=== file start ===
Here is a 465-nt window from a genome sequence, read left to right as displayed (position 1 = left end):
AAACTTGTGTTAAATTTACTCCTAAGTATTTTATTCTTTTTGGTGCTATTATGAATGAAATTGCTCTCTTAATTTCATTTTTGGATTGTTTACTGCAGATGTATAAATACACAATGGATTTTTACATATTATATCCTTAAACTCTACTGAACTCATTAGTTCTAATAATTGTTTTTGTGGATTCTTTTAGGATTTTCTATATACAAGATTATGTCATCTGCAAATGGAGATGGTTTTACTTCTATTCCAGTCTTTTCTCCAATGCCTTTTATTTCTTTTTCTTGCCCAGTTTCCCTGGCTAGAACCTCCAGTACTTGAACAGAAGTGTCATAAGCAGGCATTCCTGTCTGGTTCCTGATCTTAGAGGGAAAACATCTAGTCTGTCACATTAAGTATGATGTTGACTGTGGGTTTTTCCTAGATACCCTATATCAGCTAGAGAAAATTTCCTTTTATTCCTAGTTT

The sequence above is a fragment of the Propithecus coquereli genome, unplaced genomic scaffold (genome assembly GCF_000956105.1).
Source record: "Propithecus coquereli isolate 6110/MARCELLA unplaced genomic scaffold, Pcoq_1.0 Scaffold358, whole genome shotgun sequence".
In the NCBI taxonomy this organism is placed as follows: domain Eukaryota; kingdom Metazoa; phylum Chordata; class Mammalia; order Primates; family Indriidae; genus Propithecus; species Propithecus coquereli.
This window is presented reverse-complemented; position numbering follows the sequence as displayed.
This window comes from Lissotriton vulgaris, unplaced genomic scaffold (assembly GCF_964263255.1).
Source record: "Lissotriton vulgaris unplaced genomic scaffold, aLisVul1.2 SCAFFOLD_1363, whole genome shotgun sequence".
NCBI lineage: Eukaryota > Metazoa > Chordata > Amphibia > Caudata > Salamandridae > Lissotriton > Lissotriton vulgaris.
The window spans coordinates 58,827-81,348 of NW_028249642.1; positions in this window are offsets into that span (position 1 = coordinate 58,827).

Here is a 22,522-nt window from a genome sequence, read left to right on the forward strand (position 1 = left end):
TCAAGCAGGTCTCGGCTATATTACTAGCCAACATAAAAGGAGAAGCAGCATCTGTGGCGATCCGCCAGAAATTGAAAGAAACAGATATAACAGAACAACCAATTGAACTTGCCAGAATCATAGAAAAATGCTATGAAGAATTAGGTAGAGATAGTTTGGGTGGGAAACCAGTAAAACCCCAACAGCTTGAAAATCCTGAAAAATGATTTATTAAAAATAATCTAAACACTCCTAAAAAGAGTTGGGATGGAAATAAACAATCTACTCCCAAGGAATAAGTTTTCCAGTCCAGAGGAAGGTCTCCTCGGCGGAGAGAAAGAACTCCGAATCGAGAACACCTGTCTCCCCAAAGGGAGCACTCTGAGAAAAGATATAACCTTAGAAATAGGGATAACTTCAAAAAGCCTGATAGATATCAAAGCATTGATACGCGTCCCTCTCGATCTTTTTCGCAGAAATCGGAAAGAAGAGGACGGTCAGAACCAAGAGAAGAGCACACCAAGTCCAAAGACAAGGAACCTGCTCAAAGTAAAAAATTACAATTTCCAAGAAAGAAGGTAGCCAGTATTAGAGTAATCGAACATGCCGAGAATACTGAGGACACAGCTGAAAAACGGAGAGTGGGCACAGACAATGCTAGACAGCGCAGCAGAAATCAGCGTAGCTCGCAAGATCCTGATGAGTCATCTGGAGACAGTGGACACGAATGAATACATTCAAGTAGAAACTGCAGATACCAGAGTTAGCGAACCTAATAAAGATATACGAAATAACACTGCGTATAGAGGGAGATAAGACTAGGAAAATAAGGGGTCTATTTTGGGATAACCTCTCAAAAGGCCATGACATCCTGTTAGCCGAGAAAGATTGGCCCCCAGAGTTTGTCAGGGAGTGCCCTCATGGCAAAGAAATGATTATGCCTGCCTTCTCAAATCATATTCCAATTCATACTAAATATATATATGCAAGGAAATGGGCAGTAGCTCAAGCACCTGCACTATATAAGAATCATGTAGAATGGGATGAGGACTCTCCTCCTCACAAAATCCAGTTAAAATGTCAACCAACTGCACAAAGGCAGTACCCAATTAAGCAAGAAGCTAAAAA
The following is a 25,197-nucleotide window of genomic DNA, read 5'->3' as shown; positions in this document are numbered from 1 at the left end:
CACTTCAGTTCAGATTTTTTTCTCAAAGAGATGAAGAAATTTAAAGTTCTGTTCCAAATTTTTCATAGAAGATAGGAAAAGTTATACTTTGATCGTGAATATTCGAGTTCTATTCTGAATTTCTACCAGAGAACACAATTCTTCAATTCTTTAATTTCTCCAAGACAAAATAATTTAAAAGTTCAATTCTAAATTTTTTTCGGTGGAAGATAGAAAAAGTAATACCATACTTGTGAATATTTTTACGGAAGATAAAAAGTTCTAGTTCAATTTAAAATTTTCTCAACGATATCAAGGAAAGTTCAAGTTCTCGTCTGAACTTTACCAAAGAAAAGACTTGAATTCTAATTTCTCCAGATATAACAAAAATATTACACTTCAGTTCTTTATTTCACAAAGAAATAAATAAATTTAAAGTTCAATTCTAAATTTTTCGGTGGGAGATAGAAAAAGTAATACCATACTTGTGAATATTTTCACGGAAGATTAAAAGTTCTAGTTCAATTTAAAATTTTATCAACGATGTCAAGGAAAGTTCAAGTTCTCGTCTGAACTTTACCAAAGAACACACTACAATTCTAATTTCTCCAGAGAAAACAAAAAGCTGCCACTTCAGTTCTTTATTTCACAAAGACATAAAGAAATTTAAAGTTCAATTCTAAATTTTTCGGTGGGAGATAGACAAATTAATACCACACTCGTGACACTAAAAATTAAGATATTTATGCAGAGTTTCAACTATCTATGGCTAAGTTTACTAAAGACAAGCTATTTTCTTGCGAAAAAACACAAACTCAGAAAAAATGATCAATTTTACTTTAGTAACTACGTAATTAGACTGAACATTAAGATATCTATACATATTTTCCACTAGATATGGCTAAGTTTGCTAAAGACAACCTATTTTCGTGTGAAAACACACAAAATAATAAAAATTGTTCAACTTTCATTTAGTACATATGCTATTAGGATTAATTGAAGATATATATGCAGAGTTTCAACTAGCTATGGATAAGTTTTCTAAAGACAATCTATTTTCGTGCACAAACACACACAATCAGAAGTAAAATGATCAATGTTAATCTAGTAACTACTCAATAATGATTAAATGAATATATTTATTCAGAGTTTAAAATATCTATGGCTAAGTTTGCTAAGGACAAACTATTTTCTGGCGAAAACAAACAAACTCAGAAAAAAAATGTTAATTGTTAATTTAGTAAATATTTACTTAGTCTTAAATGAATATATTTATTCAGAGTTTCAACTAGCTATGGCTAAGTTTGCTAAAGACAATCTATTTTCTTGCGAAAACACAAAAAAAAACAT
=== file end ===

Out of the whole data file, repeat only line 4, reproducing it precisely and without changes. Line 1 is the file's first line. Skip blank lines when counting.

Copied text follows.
Source record: "Propithecus coquereli isolate 6110/MARCELLA unplaced genomic scaffold, Pcoq_1.0 Scaffold358, whole genome shotgun sequence".